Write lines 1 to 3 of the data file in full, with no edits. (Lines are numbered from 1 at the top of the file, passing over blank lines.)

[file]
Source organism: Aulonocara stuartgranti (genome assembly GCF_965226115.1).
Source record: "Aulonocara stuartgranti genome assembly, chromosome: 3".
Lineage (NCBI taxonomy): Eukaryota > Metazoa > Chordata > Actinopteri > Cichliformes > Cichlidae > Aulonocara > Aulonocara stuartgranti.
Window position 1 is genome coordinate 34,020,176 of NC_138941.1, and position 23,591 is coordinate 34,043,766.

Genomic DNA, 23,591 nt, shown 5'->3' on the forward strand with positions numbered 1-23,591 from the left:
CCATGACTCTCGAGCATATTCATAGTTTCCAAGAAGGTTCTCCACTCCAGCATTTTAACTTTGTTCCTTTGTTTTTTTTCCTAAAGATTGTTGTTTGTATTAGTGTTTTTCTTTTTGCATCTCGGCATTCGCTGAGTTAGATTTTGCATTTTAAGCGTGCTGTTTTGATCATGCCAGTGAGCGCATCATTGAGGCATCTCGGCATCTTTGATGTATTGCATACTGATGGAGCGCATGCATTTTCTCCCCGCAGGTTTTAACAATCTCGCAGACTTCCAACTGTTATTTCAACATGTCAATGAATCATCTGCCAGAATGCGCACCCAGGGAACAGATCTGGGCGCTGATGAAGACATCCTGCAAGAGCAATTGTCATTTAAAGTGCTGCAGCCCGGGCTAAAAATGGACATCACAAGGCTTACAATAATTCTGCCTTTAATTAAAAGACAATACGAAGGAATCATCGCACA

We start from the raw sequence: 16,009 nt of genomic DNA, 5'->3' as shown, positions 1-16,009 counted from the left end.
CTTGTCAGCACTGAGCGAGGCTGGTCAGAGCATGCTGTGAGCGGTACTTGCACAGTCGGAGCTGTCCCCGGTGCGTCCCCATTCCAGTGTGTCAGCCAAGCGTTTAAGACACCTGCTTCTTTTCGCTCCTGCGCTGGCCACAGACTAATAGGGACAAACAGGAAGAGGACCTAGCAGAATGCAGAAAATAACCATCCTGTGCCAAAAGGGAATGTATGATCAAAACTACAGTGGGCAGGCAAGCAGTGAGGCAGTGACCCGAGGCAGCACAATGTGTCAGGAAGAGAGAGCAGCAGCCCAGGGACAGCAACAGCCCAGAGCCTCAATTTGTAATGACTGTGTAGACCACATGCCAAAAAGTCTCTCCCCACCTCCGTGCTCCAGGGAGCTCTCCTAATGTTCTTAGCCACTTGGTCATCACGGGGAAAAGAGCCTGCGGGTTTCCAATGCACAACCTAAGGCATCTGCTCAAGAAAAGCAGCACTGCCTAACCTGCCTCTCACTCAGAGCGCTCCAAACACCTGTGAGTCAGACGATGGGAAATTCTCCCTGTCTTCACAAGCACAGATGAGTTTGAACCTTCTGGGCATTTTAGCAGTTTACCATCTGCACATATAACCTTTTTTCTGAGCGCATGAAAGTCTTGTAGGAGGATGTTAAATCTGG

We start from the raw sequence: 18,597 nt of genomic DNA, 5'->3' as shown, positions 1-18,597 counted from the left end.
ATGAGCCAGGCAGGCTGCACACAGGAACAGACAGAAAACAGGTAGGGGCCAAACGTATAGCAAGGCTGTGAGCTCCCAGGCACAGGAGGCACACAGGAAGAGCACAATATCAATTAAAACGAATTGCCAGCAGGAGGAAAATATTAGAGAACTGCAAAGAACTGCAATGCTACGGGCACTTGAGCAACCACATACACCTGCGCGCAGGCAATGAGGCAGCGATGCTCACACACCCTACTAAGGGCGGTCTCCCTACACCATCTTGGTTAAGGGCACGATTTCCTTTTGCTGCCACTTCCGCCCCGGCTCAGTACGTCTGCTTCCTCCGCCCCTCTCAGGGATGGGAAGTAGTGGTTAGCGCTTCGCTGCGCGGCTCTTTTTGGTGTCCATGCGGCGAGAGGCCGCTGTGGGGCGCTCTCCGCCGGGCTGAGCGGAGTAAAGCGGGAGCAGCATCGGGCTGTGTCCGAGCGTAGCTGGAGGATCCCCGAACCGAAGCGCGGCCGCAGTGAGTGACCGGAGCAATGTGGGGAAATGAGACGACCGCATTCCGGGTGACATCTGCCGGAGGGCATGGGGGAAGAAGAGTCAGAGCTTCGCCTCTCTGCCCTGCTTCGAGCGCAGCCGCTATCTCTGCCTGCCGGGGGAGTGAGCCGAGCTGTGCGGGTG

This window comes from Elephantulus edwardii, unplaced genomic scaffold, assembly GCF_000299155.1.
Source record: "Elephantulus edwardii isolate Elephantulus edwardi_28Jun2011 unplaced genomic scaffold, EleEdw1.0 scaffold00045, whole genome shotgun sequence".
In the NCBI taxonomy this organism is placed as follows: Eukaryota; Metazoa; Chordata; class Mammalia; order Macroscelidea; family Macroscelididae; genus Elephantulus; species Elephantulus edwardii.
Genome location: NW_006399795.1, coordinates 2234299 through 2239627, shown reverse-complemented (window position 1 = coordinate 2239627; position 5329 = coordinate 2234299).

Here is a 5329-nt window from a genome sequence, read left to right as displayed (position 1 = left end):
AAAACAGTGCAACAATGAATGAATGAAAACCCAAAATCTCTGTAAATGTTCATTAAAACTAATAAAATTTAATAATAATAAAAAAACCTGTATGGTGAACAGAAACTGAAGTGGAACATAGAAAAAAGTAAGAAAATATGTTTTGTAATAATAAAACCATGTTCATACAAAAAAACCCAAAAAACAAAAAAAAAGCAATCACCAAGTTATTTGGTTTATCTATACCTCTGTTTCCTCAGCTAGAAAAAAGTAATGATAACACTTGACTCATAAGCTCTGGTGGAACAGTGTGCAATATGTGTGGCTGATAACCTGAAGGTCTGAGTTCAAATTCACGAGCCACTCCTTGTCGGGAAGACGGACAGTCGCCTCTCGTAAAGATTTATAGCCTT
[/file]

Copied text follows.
Source organism: Aulonocara stuartgranti (genome assembly GCF_965226115.1).
Source record: "Aulonocara stuartgranti genome assembly, chromosome: 3".
Lineage (NCBI taxonomy): Eukaryota > Metazoa > Chordata > Actinopteri > Cichliformes > Cichlidae > Aulonocara > Aulonocara stuartgranti.